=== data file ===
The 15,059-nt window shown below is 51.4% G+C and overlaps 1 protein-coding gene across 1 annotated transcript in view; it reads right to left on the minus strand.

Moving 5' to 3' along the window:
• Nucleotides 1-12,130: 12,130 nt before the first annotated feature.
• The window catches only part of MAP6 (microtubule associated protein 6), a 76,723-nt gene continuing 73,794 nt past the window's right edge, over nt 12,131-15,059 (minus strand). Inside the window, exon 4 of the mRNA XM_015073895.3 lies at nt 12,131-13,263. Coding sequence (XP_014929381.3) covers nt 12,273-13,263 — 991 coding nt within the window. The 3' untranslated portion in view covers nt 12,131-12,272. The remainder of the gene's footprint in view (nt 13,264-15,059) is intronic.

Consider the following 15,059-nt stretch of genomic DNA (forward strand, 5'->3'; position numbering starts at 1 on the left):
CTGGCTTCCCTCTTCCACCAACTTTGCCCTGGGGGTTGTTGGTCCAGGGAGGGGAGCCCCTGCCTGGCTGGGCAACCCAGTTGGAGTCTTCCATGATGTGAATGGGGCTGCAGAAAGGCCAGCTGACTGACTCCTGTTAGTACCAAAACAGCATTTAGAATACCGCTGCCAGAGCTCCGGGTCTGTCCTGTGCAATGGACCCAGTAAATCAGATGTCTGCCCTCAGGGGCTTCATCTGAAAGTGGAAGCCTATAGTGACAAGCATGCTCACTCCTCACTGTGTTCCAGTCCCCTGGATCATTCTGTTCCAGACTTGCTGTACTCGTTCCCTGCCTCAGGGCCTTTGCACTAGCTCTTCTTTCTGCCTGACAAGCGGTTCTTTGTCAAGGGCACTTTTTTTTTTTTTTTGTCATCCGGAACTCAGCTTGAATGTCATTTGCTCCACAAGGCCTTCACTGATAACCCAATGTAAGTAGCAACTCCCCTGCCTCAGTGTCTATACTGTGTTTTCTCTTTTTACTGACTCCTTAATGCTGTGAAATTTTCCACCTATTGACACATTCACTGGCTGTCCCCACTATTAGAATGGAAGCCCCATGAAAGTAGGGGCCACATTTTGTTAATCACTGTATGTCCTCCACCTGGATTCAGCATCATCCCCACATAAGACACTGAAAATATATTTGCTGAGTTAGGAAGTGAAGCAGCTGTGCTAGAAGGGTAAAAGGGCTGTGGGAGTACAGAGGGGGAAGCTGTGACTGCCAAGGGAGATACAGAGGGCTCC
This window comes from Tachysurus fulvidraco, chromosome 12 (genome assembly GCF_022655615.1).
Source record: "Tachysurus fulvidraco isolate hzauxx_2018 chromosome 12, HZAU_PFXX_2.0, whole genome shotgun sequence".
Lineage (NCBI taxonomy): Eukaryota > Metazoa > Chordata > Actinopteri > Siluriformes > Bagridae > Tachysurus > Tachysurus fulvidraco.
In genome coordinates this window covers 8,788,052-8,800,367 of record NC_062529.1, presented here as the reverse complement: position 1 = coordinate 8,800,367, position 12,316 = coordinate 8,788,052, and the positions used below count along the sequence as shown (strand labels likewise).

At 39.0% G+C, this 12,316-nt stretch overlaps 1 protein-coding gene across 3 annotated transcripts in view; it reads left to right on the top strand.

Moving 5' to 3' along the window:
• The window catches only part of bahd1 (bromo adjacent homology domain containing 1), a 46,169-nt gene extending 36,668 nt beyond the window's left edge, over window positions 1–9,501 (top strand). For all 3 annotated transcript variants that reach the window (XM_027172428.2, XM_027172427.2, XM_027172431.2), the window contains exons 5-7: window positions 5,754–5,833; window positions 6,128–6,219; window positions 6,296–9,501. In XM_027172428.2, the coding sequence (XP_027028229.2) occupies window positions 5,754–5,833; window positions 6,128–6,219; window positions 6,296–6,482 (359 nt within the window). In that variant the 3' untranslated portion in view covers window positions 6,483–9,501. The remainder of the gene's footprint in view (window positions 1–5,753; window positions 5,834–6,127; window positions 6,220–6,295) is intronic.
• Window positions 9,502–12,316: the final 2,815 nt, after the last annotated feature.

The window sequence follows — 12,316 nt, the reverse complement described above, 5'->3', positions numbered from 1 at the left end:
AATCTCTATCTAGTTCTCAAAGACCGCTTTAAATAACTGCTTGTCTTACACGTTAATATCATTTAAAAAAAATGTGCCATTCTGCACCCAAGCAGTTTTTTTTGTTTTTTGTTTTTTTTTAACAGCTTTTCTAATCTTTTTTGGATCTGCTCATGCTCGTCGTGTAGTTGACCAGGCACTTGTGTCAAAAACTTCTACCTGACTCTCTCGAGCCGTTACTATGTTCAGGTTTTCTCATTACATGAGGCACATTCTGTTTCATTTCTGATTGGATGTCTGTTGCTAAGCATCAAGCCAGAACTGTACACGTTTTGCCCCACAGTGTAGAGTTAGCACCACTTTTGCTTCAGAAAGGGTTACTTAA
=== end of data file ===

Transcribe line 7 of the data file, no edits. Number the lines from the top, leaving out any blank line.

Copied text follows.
This window comes from Tachysurus fulvidraco, chromosome 12 (genome assembly GCF_022655615.1).